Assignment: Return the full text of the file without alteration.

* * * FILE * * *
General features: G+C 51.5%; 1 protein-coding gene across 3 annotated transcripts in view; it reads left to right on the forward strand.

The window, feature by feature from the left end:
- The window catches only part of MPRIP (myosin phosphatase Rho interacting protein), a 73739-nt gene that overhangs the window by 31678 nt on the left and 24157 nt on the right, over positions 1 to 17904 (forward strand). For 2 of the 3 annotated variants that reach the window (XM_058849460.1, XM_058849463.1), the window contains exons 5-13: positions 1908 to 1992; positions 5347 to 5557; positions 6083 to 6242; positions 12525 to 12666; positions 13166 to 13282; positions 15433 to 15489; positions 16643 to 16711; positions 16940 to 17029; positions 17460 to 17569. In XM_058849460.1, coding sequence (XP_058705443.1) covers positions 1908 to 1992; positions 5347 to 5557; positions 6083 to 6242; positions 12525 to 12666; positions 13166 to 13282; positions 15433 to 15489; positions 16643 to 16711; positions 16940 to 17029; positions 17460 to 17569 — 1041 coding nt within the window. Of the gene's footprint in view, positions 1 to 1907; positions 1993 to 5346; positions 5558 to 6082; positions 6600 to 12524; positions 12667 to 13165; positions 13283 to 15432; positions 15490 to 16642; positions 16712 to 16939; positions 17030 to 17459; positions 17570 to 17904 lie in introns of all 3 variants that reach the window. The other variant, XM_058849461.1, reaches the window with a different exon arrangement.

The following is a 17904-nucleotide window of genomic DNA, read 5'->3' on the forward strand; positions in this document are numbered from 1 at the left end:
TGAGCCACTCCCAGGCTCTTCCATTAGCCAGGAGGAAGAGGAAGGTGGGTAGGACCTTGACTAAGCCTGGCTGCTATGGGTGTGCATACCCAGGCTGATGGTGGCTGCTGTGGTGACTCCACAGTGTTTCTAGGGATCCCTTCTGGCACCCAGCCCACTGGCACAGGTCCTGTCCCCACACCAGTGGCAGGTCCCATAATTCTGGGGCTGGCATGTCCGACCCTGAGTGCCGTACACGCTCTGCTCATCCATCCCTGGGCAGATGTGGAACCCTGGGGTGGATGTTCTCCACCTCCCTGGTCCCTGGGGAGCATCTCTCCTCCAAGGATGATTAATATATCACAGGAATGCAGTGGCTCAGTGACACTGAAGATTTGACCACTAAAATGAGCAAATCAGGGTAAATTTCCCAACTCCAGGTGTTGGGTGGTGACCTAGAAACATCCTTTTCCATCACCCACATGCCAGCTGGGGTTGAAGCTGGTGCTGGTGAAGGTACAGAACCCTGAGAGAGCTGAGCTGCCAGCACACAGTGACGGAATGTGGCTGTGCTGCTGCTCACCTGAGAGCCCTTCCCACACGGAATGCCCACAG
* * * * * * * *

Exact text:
General features: G+C 51.5%; 1 protein-coding gene across 3 annotated transcripts in view; it reads left to right on the forward strand.

The window, feature by feature from the left end:
- The window catches only part of MPRIP (myosin phosphatase Rho interacting protein), a 73739-nt gene that overhangs the window by 31678 nt on the left and 24157 nt on the right, over positions 1 to 17904 (forward strand). For 2 of the 3 annotated variants that reach the window (XM_058849460.1, XM_058849463.1), the window contains exons 5-13: positions 1908 to 1992; positions 5347 to 5557; positions 6083 to 6242; positions 12525 to 12666; positions 13166 to 13282; positions 15433 to 15489; positions 16643 to 16711; positions 16940 to 17029; positions 17460 to 17569. In XM_058849460.1, coding sequence (XP_058705443.1) covers positions 1908 to 1992; positions 5347 to 5557; positions 6083 to 6242; positions 12525 to 12666; positions 13166 to 13282; positions 15433 to 15489; positions 16643 to 16711; positions 16940 to 17029; positions 17460 to 17569 — 1041 coding nt within the window. Of the gene's footprint in view, positions 1 to 1907; positions 1993 to 5346; positions 5558 to 6082; positions 6600 to 12524; positions 12667 to 13165; positions 13283 to 15432; positions 15490 to 16642; positions 16712 to 16939; positions 17030 to 17459; positions 17570 to 17904 lie in introns of all 3 variants that reach the window. The other variant, XM_058849461.1, reaches the window with a different exon arrangement.

The following is a 17904-nucleotide window of genomic DNA, read 5'->3' on the forward strand; positions in this document are numbered from 1 at the left end:
TGAGCCACTCCCAGGCTCTTCCATTAGCCAGGAGGAAGAGGAAGGTGGGTAGGACCTTGACTAAGCCTGGCTGCTATGGGTGTGCATACCCAGGCTGATGGTGGCTGCTGTGGTGACTCCACAGTGTTTCTAGGGATCCCTTCTGGCACCCAGCCCACTGGCACAGGTCCTGTCCCCACACCAGTGGCAGGTCCCATAATTCTGGGGCTGGCATGTCCGACCCTGAGTGCCGTACACGCTCTGCTCATCCATCCCTGGGCAGATGTGGAACCCTGGGGTGGATGTTCTCCACCTCCCTGGTCCCTGGGGAGCATCTCTCCTCCAAGGATGATTAATATATCACAGGAATGCAGTGGCTCAGTGACACTGAAGATTTGACCACTAAAATGAGCAAATCAGGGTAAATTTCCCAACTCCAGGTGTTGGGTGGTGACCTAGAAACATCCTTTTCCATCACCCACATGCCAGCTGGGGTTGAAGCTGGTGCTGGTGAAGGTACAGAACCCTGAGAGAGCTGAGCTGCCAGCACACAGTGACGGAATGTGGCTGTGCTGCTGCTCACCTGAGAGCCCTTCCCACACGGAATGCCCACAG